2. avatar Bob Flick Says:

    I’m just curious as to why? What was the intent here? I’m imagining that someone must know the owner and what is his/her disposition is for such a blatant act and knowing that there are people out there that will protect the sanctuaries of nature? I’m at odds of these actions! Ive been coming up to the area camping for over 50 years now. One of the most beautiful highways I’ve ever been on

  3. avatar Tom Schweich Says:

    Thank you for keeping us updated.

  4. avatar Dan Zimmermann Says:

    It now appears that this was not an innocent mistake. Once again…a BIG thank you to the Committee for jumping on this quickly. If the facts, as presented above, continue to pan out as true, the solution is clear. Civil and criminal actions should be pursued against everyone involved in this selfish, blatant act. Also, since the Wheels of Justice move slowly, anyone who took part in this illegal operation should suffer the economic consequences. In other words…don’t patronize any entity involved…and spread the word. The ONLY way these people understand is when it hits them in the wallet. Long live the committee and LONG LIVE MONO LAKE!!!!!!!

  5. avatar A. Pols Says:

    Looking at the photos and having seen the burned area in August, this strikes me as a very trivial matter whose real importance seems to be the symbolism involved. This diversion from the real to the abstract is extremism of the sort often seen in history.
    Seems the Tioga Lodge folks were just trying to clean up the mess left by the fire and stabilize their little fiefdom.
    So, the question this leads to is this:
    Given that an establishment like Tioga Lodge whose economic viability as a seasonal resort hangs by a thread, is the pursuit of “justice” really worth putting Tioga Lodge out of business? Because, if “penalties” deemed appropriate are actually applied, Tioga Lodge will be no more. Is that what the committee and its minions really want to do? Or is it better to be happy with a stop work order,restore the creek flow with a few passes of a loader, issue a rebuke to the owners and move on?
    The “damage” in the greater scheme of things is minuscule and pales by comparison with that done by the antecedent fire.

  6. avatar Dan Zimmermann Says:

    I, like most rational people, don’t want to see any local business go under. However the facts appear clear. The work was done without any permits and the work was continued after the workmen were advised they were on State land. Having visited Mono Lake often since 1985, I know that everyone is well aware of the precarious situation that exists with the Lake and the entire surrounding area. Why have laws in place if they are not going to be followed? If we just respond to every infraction with what is offered above what do we do when something major happens? Little things add up.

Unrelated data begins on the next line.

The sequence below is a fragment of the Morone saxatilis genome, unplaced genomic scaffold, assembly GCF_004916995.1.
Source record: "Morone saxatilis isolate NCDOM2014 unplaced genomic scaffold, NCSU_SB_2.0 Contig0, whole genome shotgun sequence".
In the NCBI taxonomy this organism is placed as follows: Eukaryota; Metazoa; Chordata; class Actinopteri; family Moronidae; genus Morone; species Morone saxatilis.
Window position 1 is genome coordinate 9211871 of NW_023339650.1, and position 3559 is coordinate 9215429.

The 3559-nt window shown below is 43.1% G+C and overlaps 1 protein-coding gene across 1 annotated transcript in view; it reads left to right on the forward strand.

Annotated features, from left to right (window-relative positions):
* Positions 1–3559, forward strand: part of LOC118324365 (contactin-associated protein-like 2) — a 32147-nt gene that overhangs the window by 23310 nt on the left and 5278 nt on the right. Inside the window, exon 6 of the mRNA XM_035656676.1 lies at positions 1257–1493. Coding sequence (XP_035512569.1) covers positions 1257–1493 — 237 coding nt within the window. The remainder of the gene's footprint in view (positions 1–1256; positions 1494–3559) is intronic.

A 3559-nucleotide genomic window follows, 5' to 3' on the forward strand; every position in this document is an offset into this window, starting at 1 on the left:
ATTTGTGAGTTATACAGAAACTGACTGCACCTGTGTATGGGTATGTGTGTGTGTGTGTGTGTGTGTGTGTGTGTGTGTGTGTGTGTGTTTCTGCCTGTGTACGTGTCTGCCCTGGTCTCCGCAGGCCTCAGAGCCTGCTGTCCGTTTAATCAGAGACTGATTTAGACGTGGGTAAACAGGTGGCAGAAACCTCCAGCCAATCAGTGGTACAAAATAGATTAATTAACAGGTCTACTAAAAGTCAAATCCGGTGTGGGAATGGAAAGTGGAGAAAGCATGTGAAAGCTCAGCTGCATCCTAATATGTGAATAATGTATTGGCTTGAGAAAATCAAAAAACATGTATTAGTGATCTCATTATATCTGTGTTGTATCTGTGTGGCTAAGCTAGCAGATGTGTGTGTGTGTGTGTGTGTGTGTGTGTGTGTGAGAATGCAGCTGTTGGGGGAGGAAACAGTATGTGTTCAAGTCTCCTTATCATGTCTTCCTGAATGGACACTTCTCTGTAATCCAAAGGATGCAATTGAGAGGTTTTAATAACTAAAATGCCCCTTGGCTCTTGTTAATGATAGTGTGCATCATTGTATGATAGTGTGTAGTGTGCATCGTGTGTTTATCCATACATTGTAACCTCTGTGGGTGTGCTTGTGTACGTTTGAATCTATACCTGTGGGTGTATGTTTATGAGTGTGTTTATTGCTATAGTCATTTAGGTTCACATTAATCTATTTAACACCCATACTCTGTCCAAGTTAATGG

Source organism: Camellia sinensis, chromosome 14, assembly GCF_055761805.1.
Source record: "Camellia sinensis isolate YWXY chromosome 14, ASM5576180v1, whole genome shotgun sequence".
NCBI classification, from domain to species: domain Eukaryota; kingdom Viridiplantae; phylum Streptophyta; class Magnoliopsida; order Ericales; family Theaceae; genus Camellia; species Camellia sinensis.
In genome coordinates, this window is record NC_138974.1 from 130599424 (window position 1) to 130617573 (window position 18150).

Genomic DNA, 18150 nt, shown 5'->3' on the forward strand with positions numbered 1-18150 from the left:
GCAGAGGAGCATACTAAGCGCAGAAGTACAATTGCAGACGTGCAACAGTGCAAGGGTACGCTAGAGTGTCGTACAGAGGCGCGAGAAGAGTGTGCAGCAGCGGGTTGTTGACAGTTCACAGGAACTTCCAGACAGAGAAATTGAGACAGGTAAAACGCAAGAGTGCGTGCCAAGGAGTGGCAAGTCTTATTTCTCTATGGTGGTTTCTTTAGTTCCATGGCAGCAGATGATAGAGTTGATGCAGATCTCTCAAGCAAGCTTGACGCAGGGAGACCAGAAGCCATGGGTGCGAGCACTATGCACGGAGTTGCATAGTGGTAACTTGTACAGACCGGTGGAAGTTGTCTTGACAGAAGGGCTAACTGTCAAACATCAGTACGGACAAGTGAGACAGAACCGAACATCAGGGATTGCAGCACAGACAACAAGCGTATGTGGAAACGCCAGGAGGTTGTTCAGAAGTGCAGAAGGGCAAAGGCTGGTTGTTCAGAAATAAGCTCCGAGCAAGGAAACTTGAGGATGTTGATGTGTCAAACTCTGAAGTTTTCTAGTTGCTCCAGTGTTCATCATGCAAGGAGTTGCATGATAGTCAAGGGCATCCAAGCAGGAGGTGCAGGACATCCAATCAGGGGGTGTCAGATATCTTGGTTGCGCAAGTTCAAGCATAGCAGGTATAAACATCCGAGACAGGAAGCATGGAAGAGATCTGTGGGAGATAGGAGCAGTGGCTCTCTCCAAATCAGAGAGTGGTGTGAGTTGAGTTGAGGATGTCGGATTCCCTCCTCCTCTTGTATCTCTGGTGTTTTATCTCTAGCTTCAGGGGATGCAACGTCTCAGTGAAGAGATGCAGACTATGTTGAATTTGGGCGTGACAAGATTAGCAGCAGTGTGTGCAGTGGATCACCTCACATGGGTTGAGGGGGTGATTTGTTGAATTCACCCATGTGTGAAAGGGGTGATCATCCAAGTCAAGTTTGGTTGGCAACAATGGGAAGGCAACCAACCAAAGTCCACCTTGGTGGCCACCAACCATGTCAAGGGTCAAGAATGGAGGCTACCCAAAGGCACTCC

Is there another group on the member sheet I have missed? Does it cost extra to become a committee “minion”? I must not be donating enough…I was never offered that option.

  7. avatar Richard Beebe Says:

    Knowing where the “line in the sand” is and choosing to willingly cross it with bulldozers and back hoes, even after being well-notified of the presence of that line, and what consequences might become them, is the action they chose for themselves. Hanging on by a financial thread is no excuse. Perched there, with a wonderful overlook of the lake and the basin, they KNEW what this place means and represents to the area. Both “big picture” and smaller-scale intimate views of the lake’s meaning, would have been in their minds. Had they wanted to be “good neighbor” they would have know the appropriate steps to take.

    If they carry so little a concern for the landscape they overlook, maybe dealing with the financial and criminal consequences should be dealt with, and the Tioga Lodge sold to a party that actually does appreciate the nature of the place.

    Had the current owners ever possessed an appreciation, they have obviously lost it.

Please login to post comments

The Mono-logue is powered by Wordpress
Subscribe to entries with RSS or by Email. Subscribe to comments (RSS).

Find us on Facebook

 

Follow us on Twitter

 

Print this page
print

search | contact us | site map 
 

MLC Logo

© 2017 mono lake committee
The Mono Lake Committee is a non-profit 501(c)(3) organization.


]]>